Feb 19, 2014 11:28 PM by Erin Steuber
A welcome home sign for an Acadiana sailor is still unwelcomed in one Lafayette neighborhood and the story is sparking other veterans to take action.
As we reported a Lafayette family in the Frenchman's Creek subdivision took down a banner after a letter was sent from an attorney representing their homeowner's association.The letter stated they had 30 days to take the sign down with little explanation as to why. Now, the association has hired a legal mediator to address the situation. That mediator issued this statement:
"The Frenchman's Creek Homeowners Association has asked a well-respected professional mediator to contact the homeowner, Chester Pellegran, and create a dialogue in hopes of working out a solution. The association is still waiting for a response to the February 6th offer by the homeowners association for the welcome home sign to stay up a couple weeks prior to the service man's return and stay up during his leave and to be taken down after his deployment. This proposal has been approved and sent by the homeowners association many weeks ago. No response has ever been received from Mr. Pellegran."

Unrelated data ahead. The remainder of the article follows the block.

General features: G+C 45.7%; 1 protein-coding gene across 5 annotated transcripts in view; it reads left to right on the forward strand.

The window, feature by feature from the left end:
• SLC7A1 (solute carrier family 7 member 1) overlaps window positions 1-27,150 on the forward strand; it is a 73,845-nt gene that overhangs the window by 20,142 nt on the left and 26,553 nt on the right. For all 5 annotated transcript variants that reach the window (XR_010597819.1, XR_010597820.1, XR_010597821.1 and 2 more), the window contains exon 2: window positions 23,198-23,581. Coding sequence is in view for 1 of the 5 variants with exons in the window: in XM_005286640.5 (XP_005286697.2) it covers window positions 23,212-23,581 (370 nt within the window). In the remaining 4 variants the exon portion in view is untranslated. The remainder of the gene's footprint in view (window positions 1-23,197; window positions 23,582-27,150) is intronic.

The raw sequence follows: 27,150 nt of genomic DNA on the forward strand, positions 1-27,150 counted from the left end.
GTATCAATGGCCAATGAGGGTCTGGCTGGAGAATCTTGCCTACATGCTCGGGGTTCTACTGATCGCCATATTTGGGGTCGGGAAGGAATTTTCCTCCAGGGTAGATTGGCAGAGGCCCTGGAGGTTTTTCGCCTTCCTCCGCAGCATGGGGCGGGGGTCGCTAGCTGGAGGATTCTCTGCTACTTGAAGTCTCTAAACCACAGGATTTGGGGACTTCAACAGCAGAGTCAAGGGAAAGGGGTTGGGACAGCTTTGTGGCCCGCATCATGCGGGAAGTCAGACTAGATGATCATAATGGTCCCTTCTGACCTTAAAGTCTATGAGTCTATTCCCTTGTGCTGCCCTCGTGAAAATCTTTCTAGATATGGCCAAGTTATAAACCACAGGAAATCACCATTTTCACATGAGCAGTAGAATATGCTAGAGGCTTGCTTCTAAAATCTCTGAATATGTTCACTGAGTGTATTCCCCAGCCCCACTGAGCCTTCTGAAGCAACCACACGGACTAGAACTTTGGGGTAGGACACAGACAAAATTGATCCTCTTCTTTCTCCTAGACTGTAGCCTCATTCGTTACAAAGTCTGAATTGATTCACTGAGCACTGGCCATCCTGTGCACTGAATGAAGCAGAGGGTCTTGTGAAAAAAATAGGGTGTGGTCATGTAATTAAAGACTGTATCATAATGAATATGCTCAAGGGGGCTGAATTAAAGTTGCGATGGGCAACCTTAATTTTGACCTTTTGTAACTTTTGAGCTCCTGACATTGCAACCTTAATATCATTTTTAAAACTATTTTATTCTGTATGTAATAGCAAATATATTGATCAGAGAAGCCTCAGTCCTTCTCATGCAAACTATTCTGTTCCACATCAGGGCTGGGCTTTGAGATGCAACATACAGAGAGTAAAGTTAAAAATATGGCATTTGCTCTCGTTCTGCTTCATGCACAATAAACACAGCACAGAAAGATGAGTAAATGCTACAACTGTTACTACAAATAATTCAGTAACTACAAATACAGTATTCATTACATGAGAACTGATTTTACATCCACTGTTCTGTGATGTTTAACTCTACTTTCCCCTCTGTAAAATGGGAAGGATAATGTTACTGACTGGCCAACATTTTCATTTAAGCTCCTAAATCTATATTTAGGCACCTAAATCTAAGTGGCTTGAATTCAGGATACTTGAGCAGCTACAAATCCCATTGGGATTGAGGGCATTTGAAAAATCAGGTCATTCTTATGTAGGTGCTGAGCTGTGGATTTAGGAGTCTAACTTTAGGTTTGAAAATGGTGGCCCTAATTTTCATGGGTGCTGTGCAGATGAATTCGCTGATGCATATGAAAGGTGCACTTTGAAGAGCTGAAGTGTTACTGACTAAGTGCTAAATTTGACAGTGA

But the family doesn't understand why they can't show their pride and support year round, and clearly, other veterans agree.
It's a simple banner for Petty Officer Third Class Anthony Marsiglia, who is deployed on an aircraft carrier, and due home in the next few weeks.
"I know the hardship that a veteran has to endure being away from home, and consequently the hardship that the family has to endure as well," said former Marine Christopher Babin.
After hearing about the story, Babin did his own research, writing a lengthy email which he sent all over the state.
"I voiced in there my concern that a family supports their veteran. Even if you don't, you should never try to stand in between that. That's really what it seemed like the homeowners association was doing," said Babin.
He took it a step further, placing a flag, and yellow ribbon, on the Frenchman's Creek subdivision sign.
"Freedom is something that we all cherish, and live each and everyday. I just felt like it was a good sign of that," said Babin.
But it didn't take long for those items to be removed, and for Babin to be contacted by a member of the homeowners association.
"I really just told him that he didn't have to answer to me. My goal was to get an explanation prompted from them for all veterans, and anyone this issue concerned," said Babin.
Just to recap, the only mention in the homeowners rules for signs has to deal with size requirements. We measured the sign for ourselves, it fits within those restrictions. We reached out to the attorney representing the homeowners association who said she couldn't comment any further on the matter. Marsiglia's family will meet with the homeowners association this weekend.